Having asked my circle of friends and fellow long-term residents of the Malaga province to take me to one of their favourite places in nature, close enough for a day-outing from Marbella town, so that I can then share this with readers of Marbella Inside and Out – I too have embarked on an amazing journey of discovery of Andalusian nature at its most magnificent, to places that are only a few kilometres inland from the concreted coastline.
Such was the case at the end of last month when my friend Cate took me on a “mystery tour”, to what she intriguingly referred to as “the lost valley of El Padrón”. All I knew when she picked me up in the early hours; as it involved a long walk in the still blazing August heat; was that I should wear my swimwear under my walking clothes since it also involved a dip in the shallow summer waters of the Padrón river, which flows from the foothills of the Sierra Bermeja mountain range above Estepona, for 12 km down to the coast.
Taking Exit 160 off the N-340 coast road before Estepona town, we passed an Aldi supermarket on the right and turned left at the next roundabout just after the BP gas station. Shortly after this, we came to a crossroad and continued straight ahead. After about a 5-minute drive along this road it forks to the right to the clearly signposted “Forest Hills” residential complex but we turned left and drove along a narrow winding road (paved only 5 years ago apparently) that traces the route of the river from up on high with incredible views over the resplendently green valley below.
A corridor of giant reeds mark the course of the Padrón river. Its banks are crammed with lemon, fig, medlar, banana and avocado trees (and no doubt many other types of fruit and vegetables that we couldn’t identify) and a scattering of low rise dwellings pepper the natural landscape, mainly belonging to those who farm the fertile land.
It was somewhere along this road that we joined up with Cate’s friend Miriam who has lived in the area for the last 30 years (when there were only dirt tracks ) and who, as a nature-lover and horse rider, has spent these past decades exploring the natural surroundings.
We walked along the rest of the road for about 5 further minutes, until we reached a crossing and took the right turn that opens out onto a wide compacted soil path lined with pine trees.
I let them walk ahead, relishing the pine-scented air mingled with the scorched aroma of other summer blasted shrubs and trees and gazed about me in wonder at the sheer enormity of the monumental trees, making me feel as I imagine a tiny ant does, in the midst of an overgrown lawn.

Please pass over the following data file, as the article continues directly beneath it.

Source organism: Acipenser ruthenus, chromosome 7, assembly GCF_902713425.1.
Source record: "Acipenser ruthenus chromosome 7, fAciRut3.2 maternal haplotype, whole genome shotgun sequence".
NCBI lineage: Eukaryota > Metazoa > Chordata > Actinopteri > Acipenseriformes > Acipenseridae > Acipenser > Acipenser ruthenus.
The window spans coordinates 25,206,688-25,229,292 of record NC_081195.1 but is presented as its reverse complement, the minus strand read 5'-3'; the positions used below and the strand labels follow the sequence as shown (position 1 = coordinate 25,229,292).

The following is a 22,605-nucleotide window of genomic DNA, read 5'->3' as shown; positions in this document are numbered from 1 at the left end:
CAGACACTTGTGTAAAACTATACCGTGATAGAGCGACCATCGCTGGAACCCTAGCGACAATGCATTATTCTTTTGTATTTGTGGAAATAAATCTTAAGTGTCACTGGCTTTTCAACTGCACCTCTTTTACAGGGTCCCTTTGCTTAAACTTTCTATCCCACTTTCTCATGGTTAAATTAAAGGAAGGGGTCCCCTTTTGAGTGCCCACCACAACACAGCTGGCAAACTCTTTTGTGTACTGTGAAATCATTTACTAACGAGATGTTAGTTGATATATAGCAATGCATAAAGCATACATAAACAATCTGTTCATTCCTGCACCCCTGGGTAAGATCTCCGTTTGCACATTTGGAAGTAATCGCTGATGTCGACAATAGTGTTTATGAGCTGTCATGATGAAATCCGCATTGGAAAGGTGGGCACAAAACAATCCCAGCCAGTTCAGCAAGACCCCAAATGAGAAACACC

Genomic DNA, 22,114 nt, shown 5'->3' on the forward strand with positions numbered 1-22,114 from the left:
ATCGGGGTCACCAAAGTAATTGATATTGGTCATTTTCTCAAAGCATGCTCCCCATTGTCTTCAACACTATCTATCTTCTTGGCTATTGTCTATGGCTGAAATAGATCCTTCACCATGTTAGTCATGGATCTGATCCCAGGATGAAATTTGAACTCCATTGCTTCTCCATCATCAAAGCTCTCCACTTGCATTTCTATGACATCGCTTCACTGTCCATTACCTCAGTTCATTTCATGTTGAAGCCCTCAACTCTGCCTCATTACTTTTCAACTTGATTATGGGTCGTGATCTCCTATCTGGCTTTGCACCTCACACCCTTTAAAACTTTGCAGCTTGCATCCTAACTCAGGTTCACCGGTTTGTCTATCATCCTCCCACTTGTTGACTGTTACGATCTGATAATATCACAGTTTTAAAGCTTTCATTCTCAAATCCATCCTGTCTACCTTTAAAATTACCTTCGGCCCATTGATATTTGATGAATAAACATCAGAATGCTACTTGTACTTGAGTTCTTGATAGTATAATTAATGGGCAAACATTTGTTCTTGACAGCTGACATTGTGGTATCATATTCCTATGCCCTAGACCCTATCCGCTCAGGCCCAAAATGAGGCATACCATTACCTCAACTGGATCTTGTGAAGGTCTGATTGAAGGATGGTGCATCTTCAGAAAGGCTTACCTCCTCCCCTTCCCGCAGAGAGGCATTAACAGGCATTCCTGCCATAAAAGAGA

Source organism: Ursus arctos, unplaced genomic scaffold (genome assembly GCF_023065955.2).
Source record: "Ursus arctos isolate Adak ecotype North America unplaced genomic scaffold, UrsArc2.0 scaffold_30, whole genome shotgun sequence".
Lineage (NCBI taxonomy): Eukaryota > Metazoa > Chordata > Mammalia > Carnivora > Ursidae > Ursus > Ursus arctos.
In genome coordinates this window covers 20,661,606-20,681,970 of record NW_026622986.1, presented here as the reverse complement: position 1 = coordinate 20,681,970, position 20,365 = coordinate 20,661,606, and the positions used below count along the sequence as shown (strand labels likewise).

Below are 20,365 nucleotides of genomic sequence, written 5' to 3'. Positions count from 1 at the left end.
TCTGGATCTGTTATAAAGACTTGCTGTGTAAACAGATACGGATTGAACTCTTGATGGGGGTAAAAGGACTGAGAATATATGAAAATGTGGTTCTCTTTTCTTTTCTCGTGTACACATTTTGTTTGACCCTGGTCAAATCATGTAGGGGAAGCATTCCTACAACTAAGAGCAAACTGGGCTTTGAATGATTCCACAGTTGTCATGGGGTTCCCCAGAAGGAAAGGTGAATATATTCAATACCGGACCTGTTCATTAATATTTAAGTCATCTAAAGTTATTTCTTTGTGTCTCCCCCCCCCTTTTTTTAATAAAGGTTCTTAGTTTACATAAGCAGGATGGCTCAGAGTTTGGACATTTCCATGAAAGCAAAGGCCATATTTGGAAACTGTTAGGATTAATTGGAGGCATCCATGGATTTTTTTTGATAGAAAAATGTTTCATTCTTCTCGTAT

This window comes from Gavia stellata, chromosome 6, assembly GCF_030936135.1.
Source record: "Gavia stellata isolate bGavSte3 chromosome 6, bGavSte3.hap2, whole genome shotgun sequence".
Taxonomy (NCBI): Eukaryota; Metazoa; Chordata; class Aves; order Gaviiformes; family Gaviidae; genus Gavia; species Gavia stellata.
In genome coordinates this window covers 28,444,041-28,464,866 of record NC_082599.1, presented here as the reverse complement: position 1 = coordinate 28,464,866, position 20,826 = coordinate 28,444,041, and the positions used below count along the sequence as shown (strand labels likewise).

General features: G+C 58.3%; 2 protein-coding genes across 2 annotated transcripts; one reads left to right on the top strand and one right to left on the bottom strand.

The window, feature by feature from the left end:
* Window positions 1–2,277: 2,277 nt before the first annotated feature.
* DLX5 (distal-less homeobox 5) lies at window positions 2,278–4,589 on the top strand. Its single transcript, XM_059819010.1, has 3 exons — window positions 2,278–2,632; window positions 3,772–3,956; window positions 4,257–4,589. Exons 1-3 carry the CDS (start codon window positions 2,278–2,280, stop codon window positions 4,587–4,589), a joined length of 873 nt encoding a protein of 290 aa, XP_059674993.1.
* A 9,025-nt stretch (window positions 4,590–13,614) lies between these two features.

There is a short stretch of path that is quite steep and Miriam taught me her horse riding trick which she applies when walking up a hill by foot – which is to zig-zag – and I have to say, it really did make the climb a lot easier!
Once we reached the top and turned the corner of the path, this is where the “lost valley” truly begins for Cate because, as she explains, “when you reach the top of this hill and turn the corner, all of a sudden you can hear the sound of the river below – it’s as if you enter another space, one quite forgotten by the world”.
As we meandered along, with only the magnificent surround sound of the river valley reverberating around us, catching glimpses through twisted branches and foliage of the river and stunning rock pools below as we made our descent, I could understand exactly what she meant.
The sign that the path is coming to an end is when you see a low-lying bridge crossing the river to your left. You can in fact drive right up to this point and it would make a perfect spot for a picnic (as would any other part of the path along the way where it’s suitable to park up).
Miriam however, took us further – through the bramble-covered, not so visible rough track that you can just make out to the right of the path’s end.
Following the river to our left, we reached a flattened meadow area where the river doesn’t flow that high in the summer; making for easy access to its banks; where we paddled and meditated and I went off in search of a deeper pool in which to dunk myself, clambering over slippery moss-covered stones in the neoprene shoes I had brought along for this purpose.
According to Miriam, the level of the river in the winter, can rise to the level of the lower part of the track when in full roaring flow. This must bring a whole new dimension to this walk, so I will definitely be returning after the rainfalls of winter to this nature wonderland that the “lost” river valley of El Padrón certainly is.
As a “PS” to explain my absence to those of you who are following me – when Cate dropped me back in Marbella town, I took advantage of the red lights to jump out before the drop-off point along Marbella’s high street, clutching my rucksack in front of me, now stuffed with cannon-sized avocados that Miriam kindly allowed us to pick when we went back to her place for lunch. This meant that I had to step onto the road verge and onto the pavement. I had changed into flip-flops and one of them got caught under an irrigation pipe and I went flying face down! Luckily, I had the presence of mind to use the rucksack as an airbag to break my fall and moving my arms to its side so they wouldn’t break, I just let myself go into free-fall and hoped for the best! Apart from receiving a sharp left hook in the ribs from one of the unripe avocados I emerged otherwise unscathed. I have however been nursing a very painful cracked rib which is thankfully on the mend but I did get my revenge when I found the offending avocado and relished every mouthful all the more, of the parts undamaged by the punch it gave me.
So much for a walk in the countryside being dangerous!
(Text and photos: Liz Glazer. Additional photos: CM)